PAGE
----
Understanding the function of a specific receptor in a cell is key for developing new therapies for diseases. Current early-stage drug development strategies often utilize non-specific or “dirty” drugs/molecules to determine receptor function, as more specific agonists or antagonists may not be available. A second strategy incorporates genetic modifications to determine the role of a receptor in an animal model of disease. This method is time-consuming, expensive, and can produce artifacts that confound or skew results. Furthermore, certain modifications may not produce viable offspring. These issues make developing drugs for neurological conditions more challenging, as the function of a receptor can depend on the brain region where a neuron is located or can require an interaction partner (receptor cross-talk). One way to study neurons is to perform extracellular recordings on mouse or rat brain slices. In these experiments, an electrode is placed near, but not onto or into, a neuron. This electrode, usually filled with a saline solution, measures the number of action potentials over time, a.k.a. the firing rate. Agonists and/or drugs are then perfused on to the neuron, and the effects are reported as a change in the firing rates. Here, we describe a new method: “SiRNA-Loaded Electrodes kNocksdown Target (Si-LENT)” slice electrophysiology. Si-LENT slice is a new method for performing extracellular recordings in brain slice that can knockdown target genes over the course of a recording session. Si-LENT slice incorporates SiRNA into the recording electrode, which is delivered to the cell during the experiment. For the current study, we targeted P2X4 receptors, which we have previously linked to regulation of alcohol consumption. We recorded from dopaminergic (DAergic) neurons located in the ventral tegmental area (VTA) of the mouse brain. DAergic neurons in the VTA of the brain have been shown to be associated with learning, reward, and addiction, but the function of P2X4 receptors in this region is not well understood. We found a significant reduction in receptor activity after two hours of recording, and a sustained reduction for up to two hours thereafter.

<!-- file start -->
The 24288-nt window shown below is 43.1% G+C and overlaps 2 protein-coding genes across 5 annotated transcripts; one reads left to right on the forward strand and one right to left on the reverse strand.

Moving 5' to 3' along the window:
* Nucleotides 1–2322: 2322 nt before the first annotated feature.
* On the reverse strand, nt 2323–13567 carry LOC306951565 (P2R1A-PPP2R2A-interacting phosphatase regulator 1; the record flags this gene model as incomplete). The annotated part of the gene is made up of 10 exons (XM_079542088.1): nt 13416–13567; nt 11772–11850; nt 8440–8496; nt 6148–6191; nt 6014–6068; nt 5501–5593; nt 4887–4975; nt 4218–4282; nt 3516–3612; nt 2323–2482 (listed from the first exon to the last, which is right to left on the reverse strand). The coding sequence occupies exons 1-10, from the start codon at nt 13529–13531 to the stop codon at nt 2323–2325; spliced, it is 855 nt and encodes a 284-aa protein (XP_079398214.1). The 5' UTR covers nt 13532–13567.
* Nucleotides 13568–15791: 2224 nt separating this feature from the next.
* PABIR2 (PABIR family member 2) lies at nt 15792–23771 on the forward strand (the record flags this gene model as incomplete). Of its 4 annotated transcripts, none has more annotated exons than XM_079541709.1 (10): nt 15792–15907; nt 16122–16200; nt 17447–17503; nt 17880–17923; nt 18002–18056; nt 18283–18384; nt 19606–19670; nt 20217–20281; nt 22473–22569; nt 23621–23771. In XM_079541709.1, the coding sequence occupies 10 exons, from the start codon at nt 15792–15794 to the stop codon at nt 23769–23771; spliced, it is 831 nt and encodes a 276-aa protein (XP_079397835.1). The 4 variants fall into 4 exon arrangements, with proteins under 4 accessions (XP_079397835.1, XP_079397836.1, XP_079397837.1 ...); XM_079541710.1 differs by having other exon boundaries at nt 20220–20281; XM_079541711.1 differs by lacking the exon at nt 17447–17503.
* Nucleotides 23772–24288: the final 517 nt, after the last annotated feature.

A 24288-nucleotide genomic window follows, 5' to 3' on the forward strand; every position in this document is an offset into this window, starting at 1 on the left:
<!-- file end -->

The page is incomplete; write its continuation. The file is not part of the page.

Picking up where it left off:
view more

Murine Drinking Models in the Development of Pharmacotherapies for Alcoholism: Drinking in the Dark and Two-bottle Choice JoVE (Journal of Visualized Experiments)

Nhat Huynh, Natalie M Arabian, Liana Asatryan, Daryl L Davies

2019-01-07